Eli Whitney ExposÃÂ©
Many people believe that Eli Whitney was a credit to the Industrial Revolution when really; he stole other's ideas, passing them off as his own. People credit him because America was new as a country and it wanted to be remembered throughout history as doing something good for man kind and the history of industry. He was born in Westboro, Mass. on Dec. 8, 1765, and died on Jan. 8, 1825. Whitney went to Yale College and graduated in 1792.
The only invention the Eli Whitney actually came up with on his own was the Cotton Gin. He discovered that cotton could be separated from the stalk using a sort of a toothed comb. He made the first prototype for his revolutionary machine, the cotton gin. For every one pound of cotton that a slave could produce by hand, Eli Whitney's cotton gin could produce fifty.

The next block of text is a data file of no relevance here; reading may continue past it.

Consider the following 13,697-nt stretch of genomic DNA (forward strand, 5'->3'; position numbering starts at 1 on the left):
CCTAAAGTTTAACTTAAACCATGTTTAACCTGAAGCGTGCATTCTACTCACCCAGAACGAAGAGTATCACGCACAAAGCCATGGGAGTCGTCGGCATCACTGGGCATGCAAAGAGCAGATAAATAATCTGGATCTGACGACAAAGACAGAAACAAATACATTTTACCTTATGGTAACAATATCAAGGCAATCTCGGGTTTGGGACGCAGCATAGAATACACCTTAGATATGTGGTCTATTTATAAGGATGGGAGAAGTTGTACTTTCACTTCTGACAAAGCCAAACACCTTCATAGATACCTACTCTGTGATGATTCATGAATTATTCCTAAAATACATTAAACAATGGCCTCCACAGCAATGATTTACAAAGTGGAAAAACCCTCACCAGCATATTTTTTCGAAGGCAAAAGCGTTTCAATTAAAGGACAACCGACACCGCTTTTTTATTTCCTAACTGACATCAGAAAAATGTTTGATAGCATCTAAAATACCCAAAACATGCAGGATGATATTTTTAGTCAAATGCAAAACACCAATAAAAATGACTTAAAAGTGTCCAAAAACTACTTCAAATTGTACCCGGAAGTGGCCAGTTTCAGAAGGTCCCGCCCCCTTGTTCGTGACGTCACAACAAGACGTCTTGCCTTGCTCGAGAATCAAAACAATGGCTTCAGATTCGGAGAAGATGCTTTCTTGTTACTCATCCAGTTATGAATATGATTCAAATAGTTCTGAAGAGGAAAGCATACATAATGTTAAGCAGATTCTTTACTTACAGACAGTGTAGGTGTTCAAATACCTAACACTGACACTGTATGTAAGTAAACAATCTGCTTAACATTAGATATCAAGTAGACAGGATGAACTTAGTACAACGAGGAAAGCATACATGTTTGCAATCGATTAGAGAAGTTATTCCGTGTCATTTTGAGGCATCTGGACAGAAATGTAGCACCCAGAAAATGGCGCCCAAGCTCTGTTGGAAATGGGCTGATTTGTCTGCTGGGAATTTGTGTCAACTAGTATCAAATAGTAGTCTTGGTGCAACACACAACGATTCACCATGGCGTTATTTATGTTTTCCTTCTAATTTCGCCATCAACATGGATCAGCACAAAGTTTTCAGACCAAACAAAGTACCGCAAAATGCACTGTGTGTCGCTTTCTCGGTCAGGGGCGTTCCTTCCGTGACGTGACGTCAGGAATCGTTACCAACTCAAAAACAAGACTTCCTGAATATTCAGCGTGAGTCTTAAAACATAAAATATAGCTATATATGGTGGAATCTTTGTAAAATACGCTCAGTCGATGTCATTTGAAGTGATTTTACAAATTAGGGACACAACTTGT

By the early 1800s cotton production went from three thousand bales to seventy three thousand bales.
He went into debt and he accepted a contract from the US government to make 10,000 muskets. In that time, guns were all made by hand, and no two were the same. If your gun broke, you needed a new one. While making the 10,000 guns, he realized, just as others before him did, that one gun could be built, and all the parts could be replicated. So instead of buying a new gun to replace the broken one, just the broken part could be replaced. Most people think that Whitney invented the concept of interchangeable parts, but he really didn't. German clock makers made some clock parts interchangeable in the 18th century.
Whitney was also credited to the invention of the concept of the assembly line when he really ripped off the idea...